Today's lead editorial in the Washington Post doesn't mince words in its assessment of President Obama's handling of the crisis in Syria.
Massacres on this scale usually prompt a strong response from Western democracies, as they should. Ambassadors are withdrawn; resolutions are introduced at the U.N. Security Council; international investigations are mounted and sanctions applied. In Syria’s case, none of this has happened. The Obama administration has denounced the violence—a presidential statement called Friday’s acts of repression “outrageous”—but otherwise remained passive.... The administration has sat on its hands despite the fact that the Assad regime is one of the most implacable U.S. adversaries in the Middle East. It is Iran’s closest ally; it supplies Iranian weapons to Hezbollah in Lebanon and Hamas in the Gaza Strip for use against Israel. Since 2003 it has helped thousands of jihadists from across the Arab world travel to Iraq to attack American soldiers. It sought to build a secret nuclear reactor with the help of North Korea and destabilized the pro-Western government of neighboring Lebanon by sponsoring a series of assassinations.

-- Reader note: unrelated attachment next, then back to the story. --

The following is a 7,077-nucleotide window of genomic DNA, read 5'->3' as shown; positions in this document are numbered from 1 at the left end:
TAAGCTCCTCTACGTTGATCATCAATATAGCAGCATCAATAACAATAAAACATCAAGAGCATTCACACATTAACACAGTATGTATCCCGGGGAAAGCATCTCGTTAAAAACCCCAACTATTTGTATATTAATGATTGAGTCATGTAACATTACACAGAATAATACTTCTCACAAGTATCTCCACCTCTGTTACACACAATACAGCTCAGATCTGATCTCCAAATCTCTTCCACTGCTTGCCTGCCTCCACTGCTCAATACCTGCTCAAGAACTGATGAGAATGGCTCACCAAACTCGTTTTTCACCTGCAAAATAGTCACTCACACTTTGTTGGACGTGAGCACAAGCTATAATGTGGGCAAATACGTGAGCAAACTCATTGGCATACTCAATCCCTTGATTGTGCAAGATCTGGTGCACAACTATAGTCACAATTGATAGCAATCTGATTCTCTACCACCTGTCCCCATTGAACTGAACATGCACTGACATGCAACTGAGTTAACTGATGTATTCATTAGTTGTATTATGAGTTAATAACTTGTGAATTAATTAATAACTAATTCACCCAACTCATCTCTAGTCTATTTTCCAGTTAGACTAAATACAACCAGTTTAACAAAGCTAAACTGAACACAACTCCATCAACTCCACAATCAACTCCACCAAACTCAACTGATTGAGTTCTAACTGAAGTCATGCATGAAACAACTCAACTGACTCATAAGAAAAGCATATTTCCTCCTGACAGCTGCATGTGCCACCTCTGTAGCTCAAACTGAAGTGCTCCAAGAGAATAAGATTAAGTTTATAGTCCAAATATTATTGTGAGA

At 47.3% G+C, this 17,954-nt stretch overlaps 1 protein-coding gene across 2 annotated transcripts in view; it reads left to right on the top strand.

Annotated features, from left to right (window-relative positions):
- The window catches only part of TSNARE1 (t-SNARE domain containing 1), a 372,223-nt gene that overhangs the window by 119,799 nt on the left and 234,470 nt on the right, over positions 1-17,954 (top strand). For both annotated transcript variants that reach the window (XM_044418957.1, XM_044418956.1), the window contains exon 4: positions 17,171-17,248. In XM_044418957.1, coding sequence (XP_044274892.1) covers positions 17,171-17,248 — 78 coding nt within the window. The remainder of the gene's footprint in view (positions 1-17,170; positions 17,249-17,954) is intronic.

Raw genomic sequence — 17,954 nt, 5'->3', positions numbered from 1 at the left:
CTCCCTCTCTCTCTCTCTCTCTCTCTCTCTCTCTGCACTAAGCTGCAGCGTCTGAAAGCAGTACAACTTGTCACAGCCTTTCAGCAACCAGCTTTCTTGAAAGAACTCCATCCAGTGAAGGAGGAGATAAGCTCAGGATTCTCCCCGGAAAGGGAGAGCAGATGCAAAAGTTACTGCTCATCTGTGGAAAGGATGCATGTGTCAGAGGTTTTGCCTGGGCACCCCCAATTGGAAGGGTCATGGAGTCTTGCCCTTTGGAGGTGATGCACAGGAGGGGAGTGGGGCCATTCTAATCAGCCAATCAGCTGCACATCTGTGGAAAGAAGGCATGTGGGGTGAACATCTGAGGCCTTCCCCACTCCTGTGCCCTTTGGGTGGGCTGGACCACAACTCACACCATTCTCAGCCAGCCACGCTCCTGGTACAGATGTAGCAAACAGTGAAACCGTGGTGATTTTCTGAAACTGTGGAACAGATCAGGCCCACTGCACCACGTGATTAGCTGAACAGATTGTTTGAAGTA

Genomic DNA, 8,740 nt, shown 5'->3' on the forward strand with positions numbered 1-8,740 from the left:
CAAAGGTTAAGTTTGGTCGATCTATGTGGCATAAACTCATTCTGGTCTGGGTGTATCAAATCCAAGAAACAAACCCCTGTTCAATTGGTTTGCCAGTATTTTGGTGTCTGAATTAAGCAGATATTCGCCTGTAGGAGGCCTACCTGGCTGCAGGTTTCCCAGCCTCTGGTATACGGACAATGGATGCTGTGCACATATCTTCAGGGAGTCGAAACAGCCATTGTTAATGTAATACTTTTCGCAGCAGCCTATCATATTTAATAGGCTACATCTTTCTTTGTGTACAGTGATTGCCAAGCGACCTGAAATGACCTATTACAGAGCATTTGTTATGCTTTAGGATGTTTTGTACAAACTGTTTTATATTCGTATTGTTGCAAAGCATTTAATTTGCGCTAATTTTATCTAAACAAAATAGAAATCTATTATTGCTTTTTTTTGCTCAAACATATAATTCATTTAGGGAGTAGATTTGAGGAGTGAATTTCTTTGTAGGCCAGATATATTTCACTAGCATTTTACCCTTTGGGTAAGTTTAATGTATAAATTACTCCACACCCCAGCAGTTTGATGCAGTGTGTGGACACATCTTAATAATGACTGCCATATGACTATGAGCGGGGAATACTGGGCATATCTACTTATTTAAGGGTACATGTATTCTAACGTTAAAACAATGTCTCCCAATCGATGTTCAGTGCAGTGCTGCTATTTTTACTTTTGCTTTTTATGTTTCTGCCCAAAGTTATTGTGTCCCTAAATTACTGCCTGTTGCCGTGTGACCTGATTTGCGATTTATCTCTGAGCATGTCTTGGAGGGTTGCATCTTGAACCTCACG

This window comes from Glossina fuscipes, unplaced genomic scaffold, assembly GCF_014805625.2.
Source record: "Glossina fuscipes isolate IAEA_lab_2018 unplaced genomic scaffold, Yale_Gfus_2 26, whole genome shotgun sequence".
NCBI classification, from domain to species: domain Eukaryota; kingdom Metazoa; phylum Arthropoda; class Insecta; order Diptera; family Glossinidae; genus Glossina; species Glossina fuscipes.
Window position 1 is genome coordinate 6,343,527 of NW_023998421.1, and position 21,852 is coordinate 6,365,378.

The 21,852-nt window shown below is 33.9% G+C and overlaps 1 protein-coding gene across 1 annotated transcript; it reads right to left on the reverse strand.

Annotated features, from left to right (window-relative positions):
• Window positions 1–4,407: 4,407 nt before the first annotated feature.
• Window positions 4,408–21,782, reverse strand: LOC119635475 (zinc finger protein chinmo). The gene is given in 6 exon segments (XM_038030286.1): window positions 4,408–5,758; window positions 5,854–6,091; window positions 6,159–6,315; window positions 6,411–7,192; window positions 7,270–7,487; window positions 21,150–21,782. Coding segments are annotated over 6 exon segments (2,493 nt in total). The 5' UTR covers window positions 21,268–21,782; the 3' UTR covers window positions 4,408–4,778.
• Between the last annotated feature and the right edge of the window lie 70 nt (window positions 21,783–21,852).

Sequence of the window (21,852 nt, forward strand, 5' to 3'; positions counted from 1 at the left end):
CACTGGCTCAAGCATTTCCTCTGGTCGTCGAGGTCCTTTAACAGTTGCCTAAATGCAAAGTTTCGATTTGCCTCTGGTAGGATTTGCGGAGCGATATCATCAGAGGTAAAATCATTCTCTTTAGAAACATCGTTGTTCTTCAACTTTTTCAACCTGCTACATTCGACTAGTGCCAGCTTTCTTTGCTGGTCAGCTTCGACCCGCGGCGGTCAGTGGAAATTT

In its response, "the Obama administration has effectively sided with the regime against the protesters. Rather than repudiate Mr. Assad and take tangible steps to weaken his regime, it has proposed, with increasing implausibility, that his government 'implement meaningful reforms,' as the president’s latest statement put it."
If this were something from Team America, it would be laughable. But it's not. The editorial concludes:
As a practical matter, these considerations are misguided. Even if his massacres allow him to survive in power, Mr. Assad will hardly be a credible partner for Israel. And no matter what happens, Syria will not return to the police-state stability it has known during the past several decades.
As a moral matter, the stance of the United States is shameful. To stand by passively while hundreds of people seeking freedom are gunned down by their government makes a mockery of the U.S. commitment to human rights. In recent months President Obama has pledged repeatedly that he would support the aspiration of Arabs for greater freedom. In Syria, he has not kept his word.